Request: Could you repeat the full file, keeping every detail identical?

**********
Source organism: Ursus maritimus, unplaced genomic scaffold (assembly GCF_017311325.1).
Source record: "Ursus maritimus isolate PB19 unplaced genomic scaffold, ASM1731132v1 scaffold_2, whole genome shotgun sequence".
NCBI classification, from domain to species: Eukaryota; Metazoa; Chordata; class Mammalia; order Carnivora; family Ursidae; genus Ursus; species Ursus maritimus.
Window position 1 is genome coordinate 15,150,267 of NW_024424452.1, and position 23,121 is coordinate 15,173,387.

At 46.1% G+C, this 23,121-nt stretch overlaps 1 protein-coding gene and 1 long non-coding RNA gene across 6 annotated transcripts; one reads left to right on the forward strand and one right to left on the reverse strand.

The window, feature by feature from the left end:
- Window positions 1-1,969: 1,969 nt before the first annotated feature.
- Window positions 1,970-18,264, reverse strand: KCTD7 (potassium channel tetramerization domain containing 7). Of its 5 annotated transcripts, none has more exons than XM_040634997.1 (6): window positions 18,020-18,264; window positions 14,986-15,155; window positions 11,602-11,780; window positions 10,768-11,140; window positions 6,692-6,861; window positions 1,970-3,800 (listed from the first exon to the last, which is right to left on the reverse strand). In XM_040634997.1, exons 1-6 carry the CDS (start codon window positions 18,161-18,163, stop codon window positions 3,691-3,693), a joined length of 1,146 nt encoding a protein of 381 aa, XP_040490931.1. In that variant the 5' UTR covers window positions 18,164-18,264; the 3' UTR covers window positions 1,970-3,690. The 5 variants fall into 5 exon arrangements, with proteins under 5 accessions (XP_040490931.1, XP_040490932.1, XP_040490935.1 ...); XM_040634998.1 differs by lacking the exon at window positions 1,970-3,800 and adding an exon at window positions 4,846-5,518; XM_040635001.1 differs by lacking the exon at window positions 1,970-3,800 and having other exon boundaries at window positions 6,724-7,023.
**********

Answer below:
Source organism: Ursus maritimus, unplaced genomic scaffold (assembly GCF_017311325.1).
Source record: "Ursus maritimus isolate PB19 unplaced genomic scaffold, ASM1731132v1 scaffold_2, whole genome shotgun sequence".
NCBI classification, from domain to species: Eukaryota; Metazoa; Chordata; class Mammalia; order Carnivora; family Ursidae; genus Ursus; species Ursus maritimus.
Window position 1 is genome coordinate 15,150,267 of NW_024424452.1, and position 23,121 is coordinate 15,173,387.

At 46.1% G+C, this 23,121-nt stretch overlaps 1 protein-coding gene and 1 long non-coding RNA gene across 6 annotated transcripts; one reads left to right on the forward strand and one right to left on the reverse strand.

The window, feature by feature from the left end:
- Window positions 1-1,969: 1,969 nt before the first annotated feature.
- Window positions 1,970-18,264, reverse strand: KCTD7 (potassium channel tetramerization domain containing 7). Of its 5 annotated transcripts, none has more exons than XM_040634997.1 (6): window positions 18,020-18,264; window positions 14,986-15,155; window positions 11,602-11,780; window positions 10,768-11,140; window positions 6,692-6,861; window positions 1,970-3,800 (listed from the first exon to the last, which is right to left on the reverse strand). In XM_040634997.1, exons 1-6 carry the CDS (start codon window positions 18,161-18,163, stop codon window positions 3,691-3,693), a joined length of 1,146 nt encoding a protein of 381 aa, XP_040490931.1. In that variant the 5' UTR covers window positions 18,164-18,264; the 3' UTR covers window positions 1,970-3,690. The 5 variants fall into 5 exon arrangements, with proteins under 5 accessions (XP_040490931.1, XP_040490932.1, XP_040490935.1 ...); XM_040634998.1 differs by lacking the exon at window positions 1,970-3,800 and adding an exon at window positions 4,846-5,518; XM_040635001.1 differs by lacking the exon at window positions 1,970-3,800 and having other exon boundaries at window positions 6,724-7,023.